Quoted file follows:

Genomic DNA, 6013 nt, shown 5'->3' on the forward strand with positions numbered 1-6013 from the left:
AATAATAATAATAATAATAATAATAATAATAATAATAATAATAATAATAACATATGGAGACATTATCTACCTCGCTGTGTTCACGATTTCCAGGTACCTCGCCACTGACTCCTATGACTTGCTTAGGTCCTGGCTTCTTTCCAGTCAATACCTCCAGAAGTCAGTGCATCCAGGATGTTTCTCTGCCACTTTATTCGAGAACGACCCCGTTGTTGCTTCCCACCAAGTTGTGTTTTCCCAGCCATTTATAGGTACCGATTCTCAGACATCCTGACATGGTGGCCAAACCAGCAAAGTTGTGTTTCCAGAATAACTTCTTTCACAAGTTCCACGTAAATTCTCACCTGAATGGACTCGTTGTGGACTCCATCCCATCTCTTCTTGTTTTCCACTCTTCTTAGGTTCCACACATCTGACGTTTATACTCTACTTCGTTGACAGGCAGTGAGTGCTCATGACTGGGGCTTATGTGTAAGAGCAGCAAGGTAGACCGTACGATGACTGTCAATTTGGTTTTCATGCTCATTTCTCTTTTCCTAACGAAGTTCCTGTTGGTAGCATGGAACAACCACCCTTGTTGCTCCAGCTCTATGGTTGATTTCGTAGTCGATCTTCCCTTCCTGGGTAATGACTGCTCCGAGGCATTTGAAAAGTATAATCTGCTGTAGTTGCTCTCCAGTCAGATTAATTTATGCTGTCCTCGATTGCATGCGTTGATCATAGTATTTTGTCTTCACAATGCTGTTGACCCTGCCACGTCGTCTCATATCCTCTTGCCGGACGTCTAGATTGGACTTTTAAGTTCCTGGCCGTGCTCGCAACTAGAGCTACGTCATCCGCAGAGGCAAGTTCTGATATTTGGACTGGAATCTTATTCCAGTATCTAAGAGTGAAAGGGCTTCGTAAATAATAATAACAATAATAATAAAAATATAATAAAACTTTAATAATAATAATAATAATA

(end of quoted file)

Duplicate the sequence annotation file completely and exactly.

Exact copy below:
Genomic DNA, 6013 nt, shown 5'->3' on the forward strand with positions numbered 1-6013 from the left:
AATAATAATAATAATAATAATAATAATAATAATAATAATAATAATAATAACATATGGAGACATTATCTACCTCGCTGTGTTCACGATTTCCAGGTACCTCGCCACTGACTCCTATGACTTGCTTAGGTCCTGGCTTCTTTCCAGTCAATACCTCCAGAAGTCAGTGCATCCAGGATGTTTCTCTGCCACTTTATTCGAGAACGACCCCGTTGTTGCTTCCCACCAAGTTGTGTTTTCCCAGCCATTTATAGGTACCGATTCTCAGACATCCTGACATGGTGGCCAAACCAGCAAAGTTGTGTTTCCAGAATAACTTCTTTCACAAGTTCCACGTAAATTCTCACCTGAATGGACTCGTTGTGGACTCCATCCCATCTCTTCTTGTTTTCCACTCTTCTTAGGTTCCACACATCTGACGTTTATACTCTACTTCGTTGACAGGCAGTGAGTGCTCATGACTGGGGCTTATGTGTAAGAGCAGCAAGGTAGACCGTACGATGACTGTCAATTTGGTTTTCATGCTCATTTCTCTTTTCCTAACGAAGTTCCTGTTGGTAGCATGGAACAACCACCCTTGTTGCTCCAGCTCTATGGTTGATTTCGTAGTCGATCTTCCCTTCCTGGGTAATGACTGCTCCGAGGCATTTGAAAAGTATAATCTGCTGTAGTTGCTCTCCAGTCAGATTAATTTATGCTGTCCTCGATTGCATGCGTTGATCATAGTATTTTGTCTTCACAATGCTGTTGACCCTGCCACGTCGTCTCATATCCTCTTGCCGGACGTCTAGATTGGACTTTTAAGTTCCTGGCCGTGCTCGCAACTAGAGCTACGTCATCCGCAGAGGCAAGTTCTGATATTTGGACTGGAATCTTATTCCAGTATCTAAGAGTGAAAGGGCTTCGTAAATAATAATAACAATAATAATAAAAATATAATAAAACTTTAATAATAATAATAATAATA